Shipping product to the DLA Warehouse in excess of 250 lbs. or 20 cubic feet requires us to palletize our loads in accordance with MIL-STD-147E.
The maximum weight of a load, including the pallet, bonding methods, stability dunnage, and units, shall not exceed 3,000 lbs. per single pallet load (¶ 188.8.131.52). Unit loads shall not exceed 52" x 43" x 54" in size (¶ 5.1.2).
The standard pallet is 48" x 40" x 5", so units should be stacked without overhand a maximum of 49" high.
As our shipping containers are fiberboard boxes stacked in single or multiple layers, our load type is Ia (¶ 5.2). This load type is what determines the extent of stacking and bonding methods are used to secure the load during shipment. We use a combination of Bonding Method D (tie-down straps) and Bonding Method G (stretch wrap) to secure our loads, with Stability Dunnage 2 (nonmetallic edge protectors) to protect containers from bonding methods.
Load Stability and Stacking
When stacking uniform sized containers in columns on a pallet, a sheet of paper should be placed between every other layer to increase load stability. 50-pound basis weight kraft paper should be used for lightweight containers under 10 lbs, or weather-resistant single-wall corrugated fiberboard conforming to ASTM D4727/D4727M for heavier containers (¶ 5.1, 184.108.40.206).
The top surface of the loading pallet shall be level, or made level with a wooden top frame or leveling board, for stacking purposes (¶ 5.1).
Containers shall be stacked to form a compact squared load centered on the load base and shall be square with all corners of the pallet. Stability dunnage shall be used to fill any voids or gaps in containers to be even with the side or ends of the pallet (¶ 5.1).
Load Bonding - Strapping
Loads are strapped to compact and bond the load under tension (Bonding Method D).
There are four different types of straps: horizontal, primary, secondary, and auxiliary (¶ 3.35):
- Horizontal straps are secured around the load parallel to the pallet deck. These straps are positioned on each layer in excess of two.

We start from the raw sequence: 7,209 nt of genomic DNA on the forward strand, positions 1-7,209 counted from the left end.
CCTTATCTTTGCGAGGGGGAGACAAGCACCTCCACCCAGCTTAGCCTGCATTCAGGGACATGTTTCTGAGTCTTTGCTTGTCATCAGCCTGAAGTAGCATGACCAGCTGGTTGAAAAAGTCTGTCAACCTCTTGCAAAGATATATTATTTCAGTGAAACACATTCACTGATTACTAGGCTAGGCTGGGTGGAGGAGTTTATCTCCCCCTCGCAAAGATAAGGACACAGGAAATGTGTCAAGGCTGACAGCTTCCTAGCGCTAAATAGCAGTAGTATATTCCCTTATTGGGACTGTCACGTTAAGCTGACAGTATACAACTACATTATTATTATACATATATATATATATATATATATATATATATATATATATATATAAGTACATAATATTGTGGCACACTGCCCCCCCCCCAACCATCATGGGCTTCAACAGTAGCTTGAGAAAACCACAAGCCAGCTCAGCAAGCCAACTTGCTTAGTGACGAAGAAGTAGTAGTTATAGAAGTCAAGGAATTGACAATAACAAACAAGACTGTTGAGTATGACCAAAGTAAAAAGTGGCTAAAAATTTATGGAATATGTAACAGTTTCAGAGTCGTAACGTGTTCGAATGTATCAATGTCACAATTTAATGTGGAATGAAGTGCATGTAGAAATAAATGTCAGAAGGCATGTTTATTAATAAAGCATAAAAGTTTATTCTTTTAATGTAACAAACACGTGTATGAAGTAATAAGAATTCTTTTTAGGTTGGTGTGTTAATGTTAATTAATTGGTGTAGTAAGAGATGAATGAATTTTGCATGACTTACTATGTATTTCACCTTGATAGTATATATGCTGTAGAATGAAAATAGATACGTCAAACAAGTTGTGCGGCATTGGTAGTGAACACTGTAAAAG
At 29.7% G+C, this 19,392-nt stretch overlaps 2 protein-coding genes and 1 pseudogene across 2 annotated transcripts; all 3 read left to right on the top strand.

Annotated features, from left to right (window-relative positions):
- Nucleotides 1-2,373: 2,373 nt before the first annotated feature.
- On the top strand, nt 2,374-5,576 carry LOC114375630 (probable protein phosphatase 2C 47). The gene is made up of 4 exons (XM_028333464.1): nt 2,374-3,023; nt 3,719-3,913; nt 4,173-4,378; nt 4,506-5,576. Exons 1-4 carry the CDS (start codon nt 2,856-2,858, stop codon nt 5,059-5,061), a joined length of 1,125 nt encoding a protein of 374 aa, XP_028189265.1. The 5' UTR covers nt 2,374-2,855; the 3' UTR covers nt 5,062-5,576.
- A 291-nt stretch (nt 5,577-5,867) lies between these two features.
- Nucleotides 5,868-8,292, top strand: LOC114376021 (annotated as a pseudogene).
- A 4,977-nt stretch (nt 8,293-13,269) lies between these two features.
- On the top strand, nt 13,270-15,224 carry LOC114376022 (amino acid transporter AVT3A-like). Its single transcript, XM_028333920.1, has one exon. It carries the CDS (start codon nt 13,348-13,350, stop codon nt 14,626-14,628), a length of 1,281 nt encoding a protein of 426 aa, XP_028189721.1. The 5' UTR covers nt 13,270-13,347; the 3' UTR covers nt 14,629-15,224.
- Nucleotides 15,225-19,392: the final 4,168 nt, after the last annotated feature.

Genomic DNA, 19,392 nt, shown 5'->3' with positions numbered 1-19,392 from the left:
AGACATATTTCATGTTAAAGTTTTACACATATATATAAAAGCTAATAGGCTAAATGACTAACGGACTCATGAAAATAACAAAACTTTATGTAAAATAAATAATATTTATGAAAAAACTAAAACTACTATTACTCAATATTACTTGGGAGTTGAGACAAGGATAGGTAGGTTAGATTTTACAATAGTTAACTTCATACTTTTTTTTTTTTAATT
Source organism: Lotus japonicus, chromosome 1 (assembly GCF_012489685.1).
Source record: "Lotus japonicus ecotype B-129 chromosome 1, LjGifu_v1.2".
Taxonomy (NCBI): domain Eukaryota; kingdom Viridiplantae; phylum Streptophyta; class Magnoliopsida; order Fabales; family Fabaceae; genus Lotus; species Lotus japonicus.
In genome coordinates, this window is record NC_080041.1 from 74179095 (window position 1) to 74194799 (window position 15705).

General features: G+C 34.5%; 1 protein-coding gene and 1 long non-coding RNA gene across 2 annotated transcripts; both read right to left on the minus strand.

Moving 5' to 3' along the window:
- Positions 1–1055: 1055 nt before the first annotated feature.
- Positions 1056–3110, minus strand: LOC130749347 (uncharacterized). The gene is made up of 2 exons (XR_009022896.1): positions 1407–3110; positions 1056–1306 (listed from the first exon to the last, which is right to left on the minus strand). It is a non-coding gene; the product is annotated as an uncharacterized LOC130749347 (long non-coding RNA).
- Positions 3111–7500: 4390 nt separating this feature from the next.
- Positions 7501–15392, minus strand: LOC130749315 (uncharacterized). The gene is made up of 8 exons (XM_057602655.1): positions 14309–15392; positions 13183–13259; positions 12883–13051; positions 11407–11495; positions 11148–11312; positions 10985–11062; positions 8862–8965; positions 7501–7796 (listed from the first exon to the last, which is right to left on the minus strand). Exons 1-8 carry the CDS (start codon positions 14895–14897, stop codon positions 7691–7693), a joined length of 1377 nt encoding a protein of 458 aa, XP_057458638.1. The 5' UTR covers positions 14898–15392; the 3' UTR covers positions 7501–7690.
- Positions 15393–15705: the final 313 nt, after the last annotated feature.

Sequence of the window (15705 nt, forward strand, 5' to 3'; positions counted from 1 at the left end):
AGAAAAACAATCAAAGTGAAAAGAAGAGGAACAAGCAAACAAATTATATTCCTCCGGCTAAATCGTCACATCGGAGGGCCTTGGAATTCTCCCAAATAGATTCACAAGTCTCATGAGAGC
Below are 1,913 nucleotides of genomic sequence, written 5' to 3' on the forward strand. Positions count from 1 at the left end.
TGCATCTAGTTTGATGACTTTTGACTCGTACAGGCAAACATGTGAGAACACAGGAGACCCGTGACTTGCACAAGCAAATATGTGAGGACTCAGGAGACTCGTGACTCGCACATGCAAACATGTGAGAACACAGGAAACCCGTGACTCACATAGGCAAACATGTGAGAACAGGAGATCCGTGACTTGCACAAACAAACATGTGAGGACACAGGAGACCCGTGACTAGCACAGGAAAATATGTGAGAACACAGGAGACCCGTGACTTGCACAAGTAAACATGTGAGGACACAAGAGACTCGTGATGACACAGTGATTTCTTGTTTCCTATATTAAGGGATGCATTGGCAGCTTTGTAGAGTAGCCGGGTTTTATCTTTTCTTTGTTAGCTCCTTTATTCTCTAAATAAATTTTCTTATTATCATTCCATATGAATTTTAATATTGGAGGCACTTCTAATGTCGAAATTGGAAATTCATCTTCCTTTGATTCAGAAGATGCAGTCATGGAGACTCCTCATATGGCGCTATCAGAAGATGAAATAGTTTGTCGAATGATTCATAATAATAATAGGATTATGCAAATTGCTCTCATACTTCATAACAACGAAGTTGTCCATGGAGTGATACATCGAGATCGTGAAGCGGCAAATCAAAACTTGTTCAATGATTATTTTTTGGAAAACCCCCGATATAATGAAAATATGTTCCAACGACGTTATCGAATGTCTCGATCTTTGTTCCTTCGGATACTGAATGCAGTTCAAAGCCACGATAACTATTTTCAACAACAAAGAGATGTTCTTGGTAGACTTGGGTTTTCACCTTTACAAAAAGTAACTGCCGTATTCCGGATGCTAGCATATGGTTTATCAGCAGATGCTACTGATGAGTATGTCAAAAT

- Primary straps pass over the load and under the length of the pallet deck inside the outboard pallet stringers.
- Secondary straps pass over the load and through strapping slots in the stringers, if the pallet has them.
- Auxiliary straps are those that are not primary or secondary straps. Only the first two straps in either direction that go over the top of the load and under the pallet deck (tie-down straps) are considered primary or secondary, with additional straps being auxiliary. This is also true of any straps that go over the top of the load but not under the pallet deck.
Nonmetallic strapping and strapping seals shall conform to ASTM D3950 (¶ 220.127.116.11). The strap size is dependent on the weight which must be borne by each strap. The size of a tie-down strap (primary and secondary straps) is determined by dividing the gross weight of a load by the number of tie-down straps. Likewise, the size of a horizontal strap is determined by the gross weight of the layer it is securing (¶ 18.104.22.168).
We use a 1/2" x 0.024" polypropylene strap rated for 500 lbs. break strength, which provides over double the minimum breaking strength requirement for a pallet of Drip Torches, which weighs roughly 450 lbs. and is secured by two primary straps.
Seals are used to hold strap tension (¶ 22.214.171.124). Seals must be steel with a corrosion protective coating (zinc or black iron oxide) (ASTM D3950). The strapping material referenced above uses a 1/2" open galvanized metal seal from Uline.
Straps are secured to the load in the following sequence (¶126.96.36.199.1):
- If the load has more than two layers, secure each layer with horizontal straps beginning with the lowest layer of the load and working upward (¶ 188.8.131.52).
- Next, apply primary and secondary straps, with the first strap spanning the greatest number of units. Secure straps in an alternating fashion, with the second strap positioned at a right angle to the first and the third strap paralleling the first strap.
- Auxiliary straps are secured last.
Edge protectors are used in conjunction with straps at corners or edges of containers (Stability Dunnage 2). They must be weather-resistant single-wall fiberboard with a minimum 3 inches square in size (¶ 184.108.40.206.2). When using edge protectors in conjunction with primary straps, they should be positioned so the edge protectors will bridge two rows of units, if practicable, to create integral bonding (¶ 220.127.116.11).
Load Bonding - Wrapping
Once the load is secured by strapping, 90 gauge (0.9 mil) clear polyethylene stretch wrap is wrapped around the load multiple times, ensuring a uniform tension exists throughout the load (Bonding Method G). Wrap the load from the top of the bottom deckboard in a spiral around the load, and optionally fully wrap around the top of the load. The minimum wrap thickness depends on the weight of the load (¶ 18.104.22.168):
- Up to 1,000 lbs. needs wrapped 3 times (2.7 mil)
- Up to 2,000 lbs. needs wrapped 5 times (4.5 mil)
- Up to 3,000 lbs. needs wrapped 6 times (5.6 mil)